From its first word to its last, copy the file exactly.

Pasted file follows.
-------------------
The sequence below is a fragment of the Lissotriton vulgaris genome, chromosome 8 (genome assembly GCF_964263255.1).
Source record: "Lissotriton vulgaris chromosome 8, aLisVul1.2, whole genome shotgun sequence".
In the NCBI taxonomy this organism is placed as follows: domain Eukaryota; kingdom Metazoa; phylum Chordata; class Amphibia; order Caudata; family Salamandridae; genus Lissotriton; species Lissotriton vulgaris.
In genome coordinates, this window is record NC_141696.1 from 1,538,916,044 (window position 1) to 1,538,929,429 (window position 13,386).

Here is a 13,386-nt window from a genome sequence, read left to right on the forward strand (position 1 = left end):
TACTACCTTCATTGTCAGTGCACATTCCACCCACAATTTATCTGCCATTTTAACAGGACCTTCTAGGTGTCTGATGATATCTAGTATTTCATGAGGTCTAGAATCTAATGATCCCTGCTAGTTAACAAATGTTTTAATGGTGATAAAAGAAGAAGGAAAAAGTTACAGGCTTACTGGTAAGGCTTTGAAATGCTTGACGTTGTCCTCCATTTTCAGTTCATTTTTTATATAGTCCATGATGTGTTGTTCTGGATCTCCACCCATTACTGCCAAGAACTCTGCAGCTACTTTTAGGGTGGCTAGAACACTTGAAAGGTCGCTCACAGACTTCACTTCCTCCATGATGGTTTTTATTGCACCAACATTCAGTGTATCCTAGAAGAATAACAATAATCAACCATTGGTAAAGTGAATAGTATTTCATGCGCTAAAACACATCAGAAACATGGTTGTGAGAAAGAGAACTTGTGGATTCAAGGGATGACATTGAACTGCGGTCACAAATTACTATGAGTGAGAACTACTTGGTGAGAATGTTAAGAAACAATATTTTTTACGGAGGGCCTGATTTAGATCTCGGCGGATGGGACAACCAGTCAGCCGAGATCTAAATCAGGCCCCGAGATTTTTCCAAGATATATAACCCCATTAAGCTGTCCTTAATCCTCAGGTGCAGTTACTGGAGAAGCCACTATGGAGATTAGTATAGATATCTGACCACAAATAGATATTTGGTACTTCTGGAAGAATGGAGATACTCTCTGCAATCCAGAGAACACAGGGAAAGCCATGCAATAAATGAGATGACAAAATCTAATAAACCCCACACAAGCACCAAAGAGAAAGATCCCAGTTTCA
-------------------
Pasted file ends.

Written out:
The sequence below is a fragment of the Lissotriton vulgaris genome, chromosome 8 (genome assembly GCF_964263255.1).
Source record: "Lissotriton vulgaris chromosome 8, aLisVul1.2, whole genome shotgun sequence".
In the NCBI taxonomy this organism is placed as follows: domain Eukaryota; kingdom Metazoa; phylum Chordata; class Amphibia; order Caudata; family Salamandridae; genus Lissotriton; species Lissotriton vulgaris.
In genome coordinates, this window is record NC_141696.1 from 1,538,916,044 (window position 1) to 1,538,929,429 (window position 13,386).

Here is a 13,386-nt window from a genome sequence, read left to right on the forward strand (position 1 = left end):
TACTACCTTCATTGTCAGTGCACATTCCACCCACAATTTATCTGCCATTTTAACAGGACCTTCTAGGTGTCTGATGATATCTAGTATTTCATGAGGTCTAGAATCTAATGATCCCTGCTAGTTAACAAATGTTTTAATGGTGATAAAAGAAGAAGGAAAAAGTTACAGGCTTACTGGTAAGGCTTTGAAATGCTTGACGTTGTCCTCCATTTTCAGTTCATTTTTTATATAGTCCATGATGTGTTGTTCTGGATCTCCACCCATTACTGCCAAGAACTCTGCAGCTACTTTTAGGGTGGCTAGAACACTTGAAAGGTCGCTCACAGACTTCACTTCCTCCATGATGGTTTTTATTGCACCAACATTCAGTGTATCCTAGAAGAATAACAATAATCAACCATTGGTAAAGTGAATAGTATTTCATGCGCTAAAACACATCAGAAACATGGTTGTGAGAAAGAGAACTTGTGGATTCAAGGGATGACATTGAACTGCGGTCACAAATTACTATGAGTGAGAACTACTTGGTGAGAATGTTAAGAAACAATATTTTTTACGGAGGGCCTGATTTAGATCTCGGCGGATGGGACAACCAGTCAGCCGAGATCTAAATCAGGCCCCGAGATTTTTCCAAGATATATAACCCCATTAAGCTGTCCTTAATCCTCAGGTGCAGTTACTGGAGAAGCCACTATGGAGATTAGTATAGATATCTGACCACAAATAGATATTTGGTACTTCTGGAAGAATGGAGATACTCTCTGCAATCCAGAGAACACAGGGAAAGCCATGCAATAAATGAGATGACAAAATCTAATAAACCCCACACAAGCACCAAAGAGAAAGATCCCAGTTTCA